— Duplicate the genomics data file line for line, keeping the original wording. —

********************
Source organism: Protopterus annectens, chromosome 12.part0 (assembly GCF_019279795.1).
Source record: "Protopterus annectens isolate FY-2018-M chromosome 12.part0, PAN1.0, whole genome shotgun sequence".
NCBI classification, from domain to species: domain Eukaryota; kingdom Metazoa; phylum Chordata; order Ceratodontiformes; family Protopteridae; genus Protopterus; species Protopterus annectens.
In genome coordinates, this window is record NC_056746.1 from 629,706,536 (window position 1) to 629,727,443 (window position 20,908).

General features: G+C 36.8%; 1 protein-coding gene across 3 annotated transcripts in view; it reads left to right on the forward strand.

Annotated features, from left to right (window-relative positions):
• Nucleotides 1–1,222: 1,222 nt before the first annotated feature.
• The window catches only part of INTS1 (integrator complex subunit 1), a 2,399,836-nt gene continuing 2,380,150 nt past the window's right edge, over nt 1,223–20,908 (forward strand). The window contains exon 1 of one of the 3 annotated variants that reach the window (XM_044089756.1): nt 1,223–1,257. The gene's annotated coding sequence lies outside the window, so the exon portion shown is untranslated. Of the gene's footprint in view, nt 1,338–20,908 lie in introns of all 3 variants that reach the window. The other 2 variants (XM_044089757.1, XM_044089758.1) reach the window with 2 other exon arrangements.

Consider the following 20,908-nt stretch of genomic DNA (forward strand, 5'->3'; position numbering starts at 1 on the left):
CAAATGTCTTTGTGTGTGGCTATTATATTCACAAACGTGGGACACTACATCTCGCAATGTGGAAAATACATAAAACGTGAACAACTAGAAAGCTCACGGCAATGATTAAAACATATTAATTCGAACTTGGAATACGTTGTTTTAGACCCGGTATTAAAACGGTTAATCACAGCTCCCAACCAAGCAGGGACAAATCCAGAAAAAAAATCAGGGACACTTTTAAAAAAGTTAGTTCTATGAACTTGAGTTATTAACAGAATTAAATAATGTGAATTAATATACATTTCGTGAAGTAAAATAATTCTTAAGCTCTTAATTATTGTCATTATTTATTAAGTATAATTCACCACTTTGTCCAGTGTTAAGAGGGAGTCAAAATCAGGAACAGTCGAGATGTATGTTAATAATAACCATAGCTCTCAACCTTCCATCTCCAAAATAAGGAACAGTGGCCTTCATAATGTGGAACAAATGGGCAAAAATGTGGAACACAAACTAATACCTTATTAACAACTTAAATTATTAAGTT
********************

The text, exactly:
Source organism: Protopterus annectens, chromosome 12.part0 (assembly GCF_019279795.1).
Source record: "Protopterus annectens isolate FY-2018-M chromosome 12.part0, PAN1.0, whole genome shotgun sequence".
NCBI classification, from domain to species: domain Eukaryota; kingdom Metazoa; phylum Chordata; order Ceratodontiformes; family Protopteridae; genus Protopterus; species Protopterus annectens.
In genome coordinates, this window is record NC_056746.1 from 629,706,536 (window position 1) to 629,727,443 (window position 20,908).

General features: G+C 36.8%; 1 protein-coding gene across 3 annotated transcripts in view; it reads left to right on the forward strand.

Annotated features, from left to right (window-relative positions):
• Nucleotides 1–1,222: 1,222 nt before the first annotated feature.
• The window catches only part of INTS1 (integrator complex subunit 1), a 2,399,836-nt gene continuing 2,380,150 nt past the window's right edge, over nt 1,223–20,908 (forward strand). The window contains exon 1 of one of the 3 annotated variants that reach the window (XM_044089756.1): nt 1,223–1,257. The gene's annotated coding sequence lies outside the window, so the exon portion shown is untranslated. Of the gene's footprint in view, nt 1,338–20,908 lie in introns of all 3 variants that reach the window. The other 2 variants (XM_044089757.1, XM_044089758.1) reach the window with 2 other exon arrangements.

Consider the following 20,908-nt stretch of genomic DNA (forward strand, 5'->3'; position numbering starts at 1 on the left):
CAAATGTCTTTGTGTGTGGCTATTATATTCACAAACGTGGGACACTACATCTCGCAATGTGGAAAATACATAAAACGTGAACAACTAGAAAGCTCACGGCAATGATTAAAACATATTAATTCGAACTTGGAATACGTTGTTTTAGACCCGGTATTAAAACGGTTAATCACAGCTCCCAACCAAGCAGGGACAAATCCAGAAAAAAAATCAGGGACACTTTTAAAAAAGTTAGTTCTATGAACTTGAGTTATTAACAGAATTAAATAATGTGAATTAATATACATTTCGTGAAGTAAAATAATTCTTAAGCTCTTAATTATTGTCATTATTTATTAAGTATAATTCACCACTTTGTCCAGTGTTAAGAGGGAGTCAAAATCAGGAACAGTCGAGATGTATGTTAATAATAACCATAGCTCTCAACCTTCCATCTCCAAAATAAGGAACAGTGGCCTTCATAATGTGGAACAAATGGGCAAAAATGTGGAACACAAACTAATACCTTATTAACAACTTAAATTATTAAGTT